The Government adviser, Dominic Cummings, was responsibly ‘following his instincts as a father and a parent’ when he took his family to Durham while he and his wife were symptomatic, we have been told by a number of Cabinet ministers.
Following your instincts is seemingly a new addition to the Government’s advice. What were to happen if GPs were to follow their instincts to protect their families and themselves?
If all GPs over the age of 55 – and especially from a black, Asian and minority ethnic background – were to follow these instincts, they would no doubt refuse to see patients face to face. This would lead to the collapse of the NHS in some areas.
If less vulnerable GPs – especially if they are salaried – were to follow these instincts, they would refuse to cover their shielded colleagues’ face-to-face appointments for fear of the higher viral load they would be exposing themselves to. Again, leading to the collapse of the NHS in some areas.
If GPs in ‘hot hubs’, or working in the ‘hot areas’ of their practice, were to follow their instincts, we would have no symptomatic patients anywhere near primary care, and secondary care would be unable to cope – we would never flatten the curve.
If everyone was to follow their instincts, this pandemic will cause even more suffering
If all GPs were to follow these instincts, they would all refuse to see patients without World Health Organisation standard PPE, there would be no face-to-face appointments whatsoever until Covid has left these shores.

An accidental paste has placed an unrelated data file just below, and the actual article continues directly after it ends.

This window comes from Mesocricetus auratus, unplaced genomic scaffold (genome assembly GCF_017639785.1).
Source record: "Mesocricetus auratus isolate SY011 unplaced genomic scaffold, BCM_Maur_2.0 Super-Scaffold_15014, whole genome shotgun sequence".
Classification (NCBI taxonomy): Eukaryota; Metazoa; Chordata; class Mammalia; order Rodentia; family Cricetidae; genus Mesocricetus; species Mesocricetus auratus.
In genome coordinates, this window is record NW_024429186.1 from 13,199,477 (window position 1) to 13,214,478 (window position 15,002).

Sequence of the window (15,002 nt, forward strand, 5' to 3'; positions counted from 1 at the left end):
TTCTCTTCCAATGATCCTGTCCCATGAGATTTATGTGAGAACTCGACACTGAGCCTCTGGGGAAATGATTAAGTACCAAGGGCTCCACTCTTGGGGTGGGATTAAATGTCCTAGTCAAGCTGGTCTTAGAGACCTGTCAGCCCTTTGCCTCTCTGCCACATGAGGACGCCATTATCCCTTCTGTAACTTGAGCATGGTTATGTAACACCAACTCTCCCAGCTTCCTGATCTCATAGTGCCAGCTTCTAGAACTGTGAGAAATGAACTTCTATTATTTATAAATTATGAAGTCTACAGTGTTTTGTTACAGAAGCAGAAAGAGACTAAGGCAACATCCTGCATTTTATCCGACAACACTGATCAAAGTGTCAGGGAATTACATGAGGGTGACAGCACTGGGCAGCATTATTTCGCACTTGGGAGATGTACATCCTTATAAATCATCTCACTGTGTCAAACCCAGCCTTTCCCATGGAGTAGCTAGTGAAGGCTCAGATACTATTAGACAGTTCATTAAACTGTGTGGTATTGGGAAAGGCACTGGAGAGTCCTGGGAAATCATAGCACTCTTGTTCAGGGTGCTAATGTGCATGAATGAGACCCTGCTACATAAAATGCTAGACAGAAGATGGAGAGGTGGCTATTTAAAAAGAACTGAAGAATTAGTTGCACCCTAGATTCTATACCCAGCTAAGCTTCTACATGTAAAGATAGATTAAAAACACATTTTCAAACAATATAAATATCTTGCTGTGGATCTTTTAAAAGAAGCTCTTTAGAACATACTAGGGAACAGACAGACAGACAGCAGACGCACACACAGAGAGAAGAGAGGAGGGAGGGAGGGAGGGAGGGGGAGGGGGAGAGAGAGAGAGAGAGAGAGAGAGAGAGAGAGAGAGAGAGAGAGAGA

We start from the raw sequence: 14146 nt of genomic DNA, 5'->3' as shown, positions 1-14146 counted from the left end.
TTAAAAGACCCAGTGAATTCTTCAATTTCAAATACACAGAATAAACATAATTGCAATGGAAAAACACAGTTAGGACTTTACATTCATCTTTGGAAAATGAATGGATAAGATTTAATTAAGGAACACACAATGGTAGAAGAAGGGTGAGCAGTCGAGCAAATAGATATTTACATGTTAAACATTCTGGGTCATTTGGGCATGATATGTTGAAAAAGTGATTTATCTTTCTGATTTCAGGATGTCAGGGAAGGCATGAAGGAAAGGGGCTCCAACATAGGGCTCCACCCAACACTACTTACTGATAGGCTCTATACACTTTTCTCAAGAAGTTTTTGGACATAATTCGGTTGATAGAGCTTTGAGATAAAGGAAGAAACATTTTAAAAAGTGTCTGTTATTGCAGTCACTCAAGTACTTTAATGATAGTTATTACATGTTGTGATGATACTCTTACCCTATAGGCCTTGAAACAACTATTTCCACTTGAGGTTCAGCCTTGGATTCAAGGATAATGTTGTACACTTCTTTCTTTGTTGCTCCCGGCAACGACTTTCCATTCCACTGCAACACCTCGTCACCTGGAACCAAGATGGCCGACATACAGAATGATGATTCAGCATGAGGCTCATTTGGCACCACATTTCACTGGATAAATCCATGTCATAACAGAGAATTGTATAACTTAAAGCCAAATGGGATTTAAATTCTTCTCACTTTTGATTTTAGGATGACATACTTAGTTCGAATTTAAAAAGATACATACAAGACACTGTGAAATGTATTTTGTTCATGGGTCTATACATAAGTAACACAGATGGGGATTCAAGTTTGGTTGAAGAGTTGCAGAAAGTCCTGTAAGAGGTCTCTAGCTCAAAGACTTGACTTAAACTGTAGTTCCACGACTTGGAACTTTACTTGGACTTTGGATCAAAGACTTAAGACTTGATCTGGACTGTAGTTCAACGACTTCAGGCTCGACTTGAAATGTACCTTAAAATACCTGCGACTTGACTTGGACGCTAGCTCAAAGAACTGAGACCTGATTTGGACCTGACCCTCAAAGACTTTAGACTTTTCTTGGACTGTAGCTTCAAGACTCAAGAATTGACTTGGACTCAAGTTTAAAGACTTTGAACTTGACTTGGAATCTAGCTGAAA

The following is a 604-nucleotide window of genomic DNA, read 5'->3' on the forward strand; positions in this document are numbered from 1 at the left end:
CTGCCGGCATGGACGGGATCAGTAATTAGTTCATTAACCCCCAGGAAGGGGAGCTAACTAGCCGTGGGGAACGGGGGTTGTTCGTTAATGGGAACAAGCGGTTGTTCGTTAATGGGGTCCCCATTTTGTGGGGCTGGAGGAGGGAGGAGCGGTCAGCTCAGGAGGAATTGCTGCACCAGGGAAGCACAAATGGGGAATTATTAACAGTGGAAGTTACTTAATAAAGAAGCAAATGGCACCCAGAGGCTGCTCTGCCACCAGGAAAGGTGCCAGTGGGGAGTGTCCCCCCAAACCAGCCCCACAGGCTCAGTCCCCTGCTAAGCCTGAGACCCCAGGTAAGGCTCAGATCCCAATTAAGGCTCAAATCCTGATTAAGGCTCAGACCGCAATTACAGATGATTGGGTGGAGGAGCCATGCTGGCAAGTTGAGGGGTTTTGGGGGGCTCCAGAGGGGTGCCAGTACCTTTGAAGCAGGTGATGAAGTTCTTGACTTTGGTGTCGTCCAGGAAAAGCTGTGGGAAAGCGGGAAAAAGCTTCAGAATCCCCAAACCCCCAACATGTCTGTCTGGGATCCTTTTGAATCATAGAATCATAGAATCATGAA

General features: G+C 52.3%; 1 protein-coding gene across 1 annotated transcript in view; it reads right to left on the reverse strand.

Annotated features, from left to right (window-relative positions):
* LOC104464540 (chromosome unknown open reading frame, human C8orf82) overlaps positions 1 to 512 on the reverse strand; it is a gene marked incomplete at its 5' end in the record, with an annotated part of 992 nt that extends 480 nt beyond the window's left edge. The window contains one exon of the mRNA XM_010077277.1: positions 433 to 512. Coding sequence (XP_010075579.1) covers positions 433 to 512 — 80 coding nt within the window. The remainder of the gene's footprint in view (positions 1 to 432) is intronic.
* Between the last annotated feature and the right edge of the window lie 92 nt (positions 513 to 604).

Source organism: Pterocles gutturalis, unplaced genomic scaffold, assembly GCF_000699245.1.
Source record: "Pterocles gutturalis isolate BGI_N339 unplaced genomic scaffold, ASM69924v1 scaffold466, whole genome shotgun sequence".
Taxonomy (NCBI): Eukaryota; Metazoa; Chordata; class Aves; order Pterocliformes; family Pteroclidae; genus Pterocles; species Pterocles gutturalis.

Of course, general practice as a whole won’t allow this to happen to patients. They will continue to see patients – all of whom are potential carriers – face to face, against their instincts to protect themselves and their families.
And most people are refusing to follow these instincts, and have missed funerals, missed seeing their parents and adult children, haven’t set foot outside their house for months because they are shielding. Because if everyone was to follow these instincts, this pandemic will cause even more suffering than it already has.
I know there are some readers who feel this Cummings affair has been overblown. But because Cummings ’followed his instincts’, this has seemingly set a precedent meaning it is fine to travel from an area of high Covid-prevalence to an area of low prevalence if you are ’following your instincts’. And his and the Prime Minister’s implicit definition of ‘exceptional circumstances’ seems to encompass everyone who has a young family but lives away from grandparents – there must be millions in that situation.
If Cummings stays in post, it makes a mockery of the sacrifices being made by GPs and everyone else.
Jaimie Kaffash is editor of Pulse. Follow him on Twitter @jkaffash or email him at firstname.lastname@example.org